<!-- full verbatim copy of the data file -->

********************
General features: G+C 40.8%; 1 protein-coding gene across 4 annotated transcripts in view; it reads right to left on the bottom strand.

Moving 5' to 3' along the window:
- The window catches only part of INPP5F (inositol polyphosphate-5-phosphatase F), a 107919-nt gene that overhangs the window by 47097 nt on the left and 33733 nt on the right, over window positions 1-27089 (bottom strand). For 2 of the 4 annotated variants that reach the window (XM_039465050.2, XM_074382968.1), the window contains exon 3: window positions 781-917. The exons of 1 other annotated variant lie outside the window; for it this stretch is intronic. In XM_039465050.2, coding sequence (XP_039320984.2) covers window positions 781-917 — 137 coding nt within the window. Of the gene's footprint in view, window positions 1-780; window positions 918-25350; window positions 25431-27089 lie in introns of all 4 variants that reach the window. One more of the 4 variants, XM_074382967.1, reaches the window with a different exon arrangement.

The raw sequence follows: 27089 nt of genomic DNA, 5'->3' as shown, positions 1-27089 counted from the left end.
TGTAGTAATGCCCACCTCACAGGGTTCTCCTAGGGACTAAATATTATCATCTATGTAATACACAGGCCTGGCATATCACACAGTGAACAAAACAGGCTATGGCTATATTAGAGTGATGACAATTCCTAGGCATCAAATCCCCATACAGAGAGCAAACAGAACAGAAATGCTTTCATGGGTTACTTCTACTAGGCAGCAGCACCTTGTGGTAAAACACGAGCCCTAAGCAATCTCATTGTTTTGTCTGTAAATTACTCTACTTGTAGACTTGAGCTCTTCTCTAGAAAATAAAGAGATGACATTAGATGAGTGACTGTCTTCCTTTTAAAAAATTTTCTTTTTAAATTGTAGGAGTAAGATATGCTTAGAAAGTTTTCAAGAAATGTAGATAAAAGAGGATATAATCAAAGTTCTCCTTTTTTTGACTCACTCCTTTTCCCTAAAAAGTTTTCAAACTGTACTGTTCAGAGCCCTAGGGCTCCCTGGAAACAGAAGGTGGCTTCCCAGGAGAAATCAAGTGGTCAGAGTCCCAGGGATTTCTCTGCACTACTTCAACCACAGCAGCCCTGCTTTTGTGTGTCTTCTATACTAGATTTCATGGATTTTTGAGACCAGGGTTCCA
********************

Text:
General features: G+C 40.8%; 1 protein-coding gene across 4 annotated transcripts in view; it reads right to left on the bottom strand.

Moving 5' to 3' along the window:
- The window catches only part of INPP5F (inositol polyphosphate-5-phosphatase F), a 107919-nt gene that overhangs the window by 47097 nt on the left and 33733 nt on the right, over window positions 1-27089 (bottom strand). For 2 of the 4 annotated variants that reach the window (XM_039465050.2, XM_074382968.1), the window contains exon 3: window positions 781-917. The exons of 1 other annotated variant lie outside the window; for it this stretch is intronic. In XM_039465050.2, coding sequence (XP_039320984.2) covers window positions 781-917 — 137 coding nt within the window. Of the gene's footprint in view, window positions 1-780; window positions 918-25350; window positions 25431-27089 lie in introns of all 4 variants that reach the window. One more of the 4 variants, XM_074382967.1, reaches the window with a different exon arrangement.

The raw sequence follows: 27089 nt of genomic DNA, 5'->3' as shown, positions 1-27089 counted from the left end.
TGTAGTAATGCCCACCTCACAGGGTTCTCCTAGGGACTAAATATTATCATCTATGTAATACACAGGCCTGGCATATCACACAGTGAACAAAACAGGCTATGGCTATATTAGAGTGATGACAATTCCTAGGCATCAAATCCCCATACAGAGAGCAAACAGAACAGAAATGCTTTCATGGGTTACTTCTACTAGGCAGCAGCACCTTGTGGTAAAACACGAGCCCTAAGCAATCTCATTGTTTTGTCTGTAAATTACTCTACTTGTAGACTTGAGCTCTTCTCTAGAAAATAAAGAGATGACATTAGATGAGTGACTGTCTTCCTTTTAAAAAATTTTCTTTTTAAATTGTAGGAGTAAGATATGCTTAGAAAGTTTTCAAGAAATGTAGATAAAAGAGGATATAATCAAAGTTCTCCTTTTTTTGACTCACTCCTTTTCCCTAAAAAGTTTTCAAACTGTACTGTTCAGAGCCCTAGGGCTCCCTGGAAACAGAAGGTGGCTTCCCAGGAGAAATCAAGTGGTCAGAGTCCCAGGGATTTCTCTGCACTACTTCAACCACAGCAGCCCTGCTTTTGTGTGTCTTCTATACTAGATTTCATGGATTTTTGAGACCAGGGTTCCA